What is one lasting leadership behavior you started or are cultivating because you believe it is valuable or relevant?
Be a duck on water. As an emotional person, this can be tough. I don’t hide concern well, but it’s my job to steer the ship, to ensure employees that no matter the challenges, we are geared to handle them. No matter what’s happening, leaders need to appear calm, in control, focused, and with clear direction to solving problems.
What advice would you offer to other leaders who are stuck in past playbooks and patterns and may be having a hard time letting go of what made them successful in the past?
You’re always learning, and that means you must also evolve. Times change, expectations change, and a willingness and awareness to change with those times are essential to success. Basic principles will always be at the core of solid leadership, such as treating people with dignity and respect and the ability to inspire. However, new strategies and tactics are also necessary, as is challenging yourself. The world is ever-changing — look at the COVID pandemic and how it forced many people to work remotely. Leaders had to figure out a way to motivate, manage, and stay connected while never physically present.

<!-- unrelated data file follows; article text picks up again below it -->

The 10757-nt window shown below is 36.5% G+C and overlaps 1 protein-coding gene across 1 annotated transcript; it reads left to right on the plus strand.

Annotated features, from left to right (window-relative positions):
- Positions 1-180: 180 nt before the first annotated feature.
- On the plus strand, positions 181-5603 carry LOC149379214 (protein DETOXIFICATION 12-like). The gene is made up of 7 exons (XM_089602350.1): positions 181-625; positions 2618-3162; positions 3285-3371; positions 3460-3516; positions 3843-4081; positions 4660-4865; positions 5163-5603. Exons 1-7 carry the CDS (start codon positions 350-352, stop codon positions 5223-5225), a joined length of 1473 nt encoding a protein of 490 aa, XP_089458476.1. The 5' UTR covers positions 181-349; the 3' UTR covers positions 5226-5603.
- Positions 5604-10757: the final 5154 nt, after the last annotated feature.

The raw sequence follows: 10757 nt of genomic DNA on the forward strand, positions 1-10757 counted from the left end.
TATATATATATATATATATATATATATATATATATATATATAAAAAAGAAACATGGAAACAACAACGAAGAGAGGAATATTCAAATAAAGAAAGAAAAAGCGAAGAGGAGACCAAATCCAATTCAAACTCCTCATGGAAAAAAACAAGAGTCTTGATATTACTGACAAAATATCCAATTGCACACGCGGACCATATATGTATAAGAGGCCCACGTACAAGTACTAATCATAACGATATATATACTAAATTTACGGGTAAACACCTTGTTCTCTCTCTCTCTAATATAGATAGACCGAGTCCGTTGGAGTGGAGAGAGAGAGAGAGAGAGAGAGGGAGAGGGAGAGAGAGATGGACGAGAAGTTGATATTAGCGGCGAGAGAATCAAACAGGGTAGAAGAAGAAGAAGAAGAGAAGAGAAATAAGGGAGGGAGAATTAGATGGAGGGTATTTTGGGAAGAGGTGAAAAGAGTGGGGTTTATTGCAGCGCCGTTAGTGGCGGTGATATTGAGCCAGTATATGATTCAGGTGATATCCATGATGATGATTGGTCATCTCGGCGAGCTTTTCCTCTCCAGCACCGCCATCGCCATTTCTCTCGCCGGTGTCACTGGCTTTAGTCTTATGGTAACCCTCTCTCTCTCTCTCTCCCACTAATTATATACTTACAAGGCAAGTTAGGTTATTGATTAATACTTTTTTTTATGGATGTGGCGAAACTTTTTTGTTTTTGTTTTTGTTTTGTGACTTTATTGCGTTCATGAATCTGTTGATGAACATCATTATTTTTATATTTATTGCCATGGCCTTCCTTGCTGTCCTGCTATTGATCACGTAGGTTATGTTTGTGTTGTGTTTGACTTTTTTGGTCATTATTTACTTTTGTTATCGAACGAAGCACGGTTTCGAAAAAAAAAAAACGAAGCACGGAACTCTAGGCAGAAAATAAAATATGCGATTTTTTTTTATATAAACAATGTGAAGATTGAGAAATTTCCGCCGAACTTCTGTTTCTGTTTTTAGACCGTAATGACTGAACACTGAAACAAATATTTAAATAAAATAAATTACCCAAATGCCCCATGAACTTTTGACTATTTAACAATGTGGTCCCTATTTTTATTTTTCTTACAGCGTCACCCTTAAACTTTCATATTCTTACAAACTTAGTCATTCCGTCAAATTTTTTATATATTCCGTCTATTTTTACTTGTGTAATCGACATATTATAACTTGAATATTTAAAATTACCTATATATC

I believe many leaders are still working on how to best manage a remote or hybrid workforce. Doing so is especially challenging for micro managers. Letting go to some degree is essential to progress. If you can’t give your staff some autonomy and trust, you’ve hired the wrong people. But if you have, that’s okay. Leaders also make mistakes. What matters is how we handle what comes next.
A great way to break patterns is to get out of the office for some unconventional leadership training. Not the 80s-style “bonding over lunch” type of training, but the “get outside your comfort zone and challenge yourself” type of training. For example, last year I went to Zion National Park in Utah with a group of amazing female leaders and Shelli Johnson of Epic Life. We hiked Angel’s Landing, scaled down cliffs and faced a lot of our own fears. In doing so, you learn creative ways of working with multiple personality types, figure out how you address problems, and see solutions in a new light. You break out of old patterns, come back invigorated and lead your team with a renewed passion.